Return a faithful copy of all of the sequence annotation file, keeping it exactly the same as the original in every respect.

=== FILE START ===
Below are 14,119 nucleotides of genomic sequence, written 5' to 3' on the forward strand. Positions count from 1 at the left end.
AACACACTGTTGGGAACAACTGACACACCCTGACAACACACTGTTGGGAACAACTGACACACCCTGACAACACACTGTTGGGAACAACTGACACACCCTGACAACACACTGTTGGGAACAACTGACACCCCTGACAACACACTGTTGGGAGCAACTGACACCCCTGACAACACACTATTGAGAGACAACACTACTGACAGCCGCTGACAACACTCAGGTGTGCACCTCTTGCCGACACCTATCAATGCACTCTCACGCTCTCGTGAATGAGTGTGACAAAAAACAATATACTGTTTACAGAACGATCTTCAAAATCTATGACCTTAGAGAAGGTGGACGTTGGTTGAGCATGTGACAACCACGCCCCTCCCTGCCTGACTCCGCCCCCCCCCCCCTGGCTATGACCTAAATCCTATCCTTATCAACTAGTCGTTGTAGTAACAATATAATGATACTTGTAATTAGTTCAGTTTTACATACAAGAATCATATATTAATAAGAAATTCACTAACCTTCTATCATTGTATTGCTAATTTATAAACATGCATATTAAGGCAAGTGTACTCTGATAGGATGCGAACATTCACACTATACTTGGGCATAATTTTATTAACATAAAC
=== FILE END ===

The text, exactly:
Below are 14,119 nucleotides of genomic sequence, written 5' to 3' on the forward strand. Positions count from 1 at the left end.
AACACACTGTTGGGAACAACTGACACACCCTGACAACACACTGTTGGGAACAACTGACACACCCTGACAACACACTGTTGGGAACAACTGACACACCCTGACAACACACTGTTGGGAACAACTGACACCCCTGACAACACACTGTTGGGAGCAACTGACACCCCTGACAACACACTATTGAGAGACAACACTACTGACAGCCGCTGACAACACTCAGGTGTGCACCTCTTGCCGACACCTATCAATGCACTCTCACGCTCTCGTGAATGAGTGTGACAAAAAACAATATACTGTTTACAGAACGATCTTCAAAATCTATGACCTTAGAGAAGGTGGACGTTGGTTGAGCATGTGACAACCACGCCCCTCCCTGCCTGACTCCGCCCCCCCCCCCCTGGCTATGACCTAAATCCTATCCTTATCAACTAGTCGTTGTAGTAACAATATAATGATACTTGTAATTAGTTCAGTTTTACATACAAGAATCATATATTAATAAGAAATTCACTAACCTTCTATCATTGTATTGCTAATTTATAAACATGCATATTAAGGCAAGTGTACTCTGATAGGATGCGAACATTCACACTATACTTGGGCATAATTTTATTAACATAAAC